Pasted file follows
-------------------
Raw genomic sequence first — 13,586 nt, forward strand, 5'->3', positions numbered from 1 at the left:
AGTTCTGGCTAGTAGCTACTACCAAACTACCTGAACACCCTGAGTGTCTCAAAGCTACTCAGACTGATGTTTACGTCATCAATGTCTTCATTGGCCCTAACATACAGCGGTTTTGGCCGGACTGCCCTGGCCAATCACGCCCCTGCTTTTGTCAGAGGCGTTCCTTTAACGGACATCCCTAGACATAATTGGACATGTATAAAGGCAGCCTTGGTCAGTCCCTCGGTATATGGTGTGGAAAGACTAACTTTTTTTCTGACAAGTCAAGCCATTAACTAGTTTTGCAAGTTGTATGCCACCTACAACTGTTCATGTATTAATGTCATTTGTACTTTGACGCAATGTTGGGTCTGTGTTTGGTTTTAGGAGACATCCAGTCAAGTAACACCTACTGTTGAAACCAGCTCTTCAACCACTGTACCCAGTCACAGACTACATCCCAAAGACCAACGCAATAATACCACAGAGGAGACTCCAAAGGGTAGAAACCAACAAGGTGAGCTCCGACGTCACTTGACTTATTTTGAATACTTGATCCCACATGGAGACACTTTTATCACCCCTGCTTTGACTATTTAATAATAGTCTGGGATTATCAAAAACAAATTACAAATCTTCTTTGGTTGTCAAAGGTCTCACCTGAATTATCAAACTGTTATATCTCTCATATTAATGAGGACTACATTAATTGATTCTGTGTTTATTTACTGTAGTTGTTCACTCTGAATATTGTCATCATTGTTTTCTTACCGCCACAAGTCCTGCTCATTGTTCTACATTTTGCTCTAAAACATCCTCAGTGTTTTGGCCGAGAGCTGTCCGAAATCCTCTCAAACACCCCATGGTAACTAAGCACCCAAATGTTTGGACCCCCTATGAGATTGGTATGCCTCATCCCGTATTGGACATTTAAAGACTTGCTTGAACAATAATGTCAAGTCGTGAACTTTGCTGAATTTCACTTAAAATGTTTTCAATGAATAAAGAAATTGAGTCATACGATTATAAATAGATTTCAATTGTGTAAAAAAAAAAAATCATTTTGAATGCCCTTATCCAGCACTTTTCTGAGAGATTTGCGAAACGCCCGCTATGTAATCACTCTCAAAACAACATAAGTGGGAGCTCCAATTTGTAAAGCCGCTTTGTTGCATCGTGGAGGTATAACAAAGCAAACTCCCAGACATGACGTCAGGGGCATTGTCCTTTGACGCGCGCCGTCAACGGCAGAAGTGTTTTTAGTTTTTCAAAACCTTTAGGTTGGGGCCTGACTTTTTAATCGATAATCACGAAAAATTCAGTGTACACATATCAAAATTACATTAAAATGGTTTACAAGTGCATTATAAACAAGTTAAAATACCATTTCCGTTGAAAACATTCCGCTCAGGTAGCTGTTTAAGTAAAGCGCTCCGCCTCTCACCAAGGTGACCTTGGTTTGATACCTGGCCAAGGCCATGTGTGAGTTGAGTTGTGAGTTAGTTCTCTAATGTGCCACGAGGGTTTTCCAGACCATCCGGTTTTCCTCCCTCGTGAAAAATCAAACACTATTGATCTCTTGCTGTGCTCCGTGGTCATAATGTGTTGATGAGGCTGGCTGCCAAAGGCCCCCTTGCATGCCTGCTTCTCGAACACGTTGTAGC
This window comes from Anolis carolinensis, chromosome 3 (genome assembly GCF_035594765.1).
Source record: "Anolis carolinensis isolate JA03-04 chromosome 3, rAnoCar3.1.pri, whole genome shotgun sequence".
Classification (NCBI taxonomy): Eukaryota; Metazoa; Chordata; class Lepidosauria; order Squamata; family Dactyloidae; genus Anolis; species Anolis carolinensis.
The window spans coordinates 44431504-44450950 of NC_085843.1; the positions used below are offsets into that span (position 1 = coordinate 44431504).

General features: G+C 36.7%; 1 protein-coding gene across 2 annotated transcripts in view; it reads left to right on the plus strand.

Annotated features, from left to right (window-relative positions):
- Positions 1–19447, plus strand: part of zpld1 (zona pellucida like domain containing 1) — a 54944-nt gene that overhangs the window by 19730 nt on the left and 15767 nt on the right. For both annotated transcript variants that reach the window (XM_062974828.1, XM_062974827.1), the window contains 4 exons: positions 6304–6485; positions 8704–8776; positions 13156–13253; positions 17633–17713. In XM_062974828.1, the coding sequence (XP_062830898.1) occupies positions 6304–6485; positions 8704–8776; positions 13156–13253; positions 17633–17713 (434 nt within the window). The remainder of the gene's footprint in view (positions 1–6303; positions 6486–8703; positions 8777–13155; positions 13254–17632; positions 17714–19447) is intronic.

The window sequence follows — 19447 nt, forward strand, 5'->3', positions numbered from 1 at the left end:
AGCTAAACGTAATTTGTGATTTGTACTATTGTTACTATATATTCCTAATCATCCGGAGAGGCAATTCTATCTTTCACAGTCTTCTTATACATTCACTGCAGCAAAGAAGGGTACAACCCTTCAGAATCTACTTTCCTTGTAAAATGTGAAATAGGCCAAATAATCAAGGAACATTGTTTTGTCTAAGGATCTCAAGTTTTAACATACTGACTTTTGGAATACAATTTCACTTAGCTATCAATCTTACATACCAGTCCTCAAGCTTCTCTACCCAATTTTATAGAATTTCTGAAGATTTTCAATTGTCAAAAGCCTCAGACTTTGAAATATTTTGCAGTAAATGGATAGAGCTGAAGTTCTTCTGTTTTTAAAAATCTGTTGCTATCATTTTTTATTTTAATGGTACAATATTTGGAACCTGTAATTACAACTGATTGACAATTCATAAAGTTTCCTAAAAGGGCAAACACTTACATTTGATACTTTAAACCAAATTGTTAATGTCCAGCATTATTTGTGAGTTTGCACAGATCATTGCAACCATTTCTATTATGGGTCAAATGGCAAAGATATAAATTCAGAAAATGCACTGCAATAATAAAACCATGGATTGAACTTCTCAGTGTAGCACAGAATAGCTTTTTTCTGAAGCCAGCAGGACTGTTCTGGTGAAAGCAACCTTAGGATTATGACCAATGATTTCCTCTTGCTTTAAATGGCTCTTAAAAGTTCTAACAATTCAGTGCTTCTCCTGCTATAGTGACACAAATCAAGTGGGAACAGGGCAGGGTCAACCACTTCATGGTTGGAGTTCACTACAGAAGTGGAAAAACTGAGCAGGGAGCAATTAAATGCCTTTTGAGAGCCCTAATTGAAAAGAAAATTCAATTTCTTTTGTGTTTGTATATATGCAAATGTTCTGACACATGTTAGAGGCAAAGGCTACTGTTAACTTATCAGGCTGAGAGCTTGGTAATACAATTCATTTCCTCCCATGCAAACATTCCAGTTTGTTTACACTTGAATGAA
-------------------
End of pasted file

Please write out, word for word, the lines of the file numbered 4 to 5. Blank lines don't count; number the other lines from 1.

Source record: "Anolis carolinensis isolate JA03-04 chromosome 3, rAnoCar3.1.pri, whole genome shotgun sequence".
Classification (NCBI taxonomy): Eukaryota; Metazoa; Chordata; class Lepidosauria; order Squamata; family Dactyloidae; genus Anolis; species Anolis carolinensis.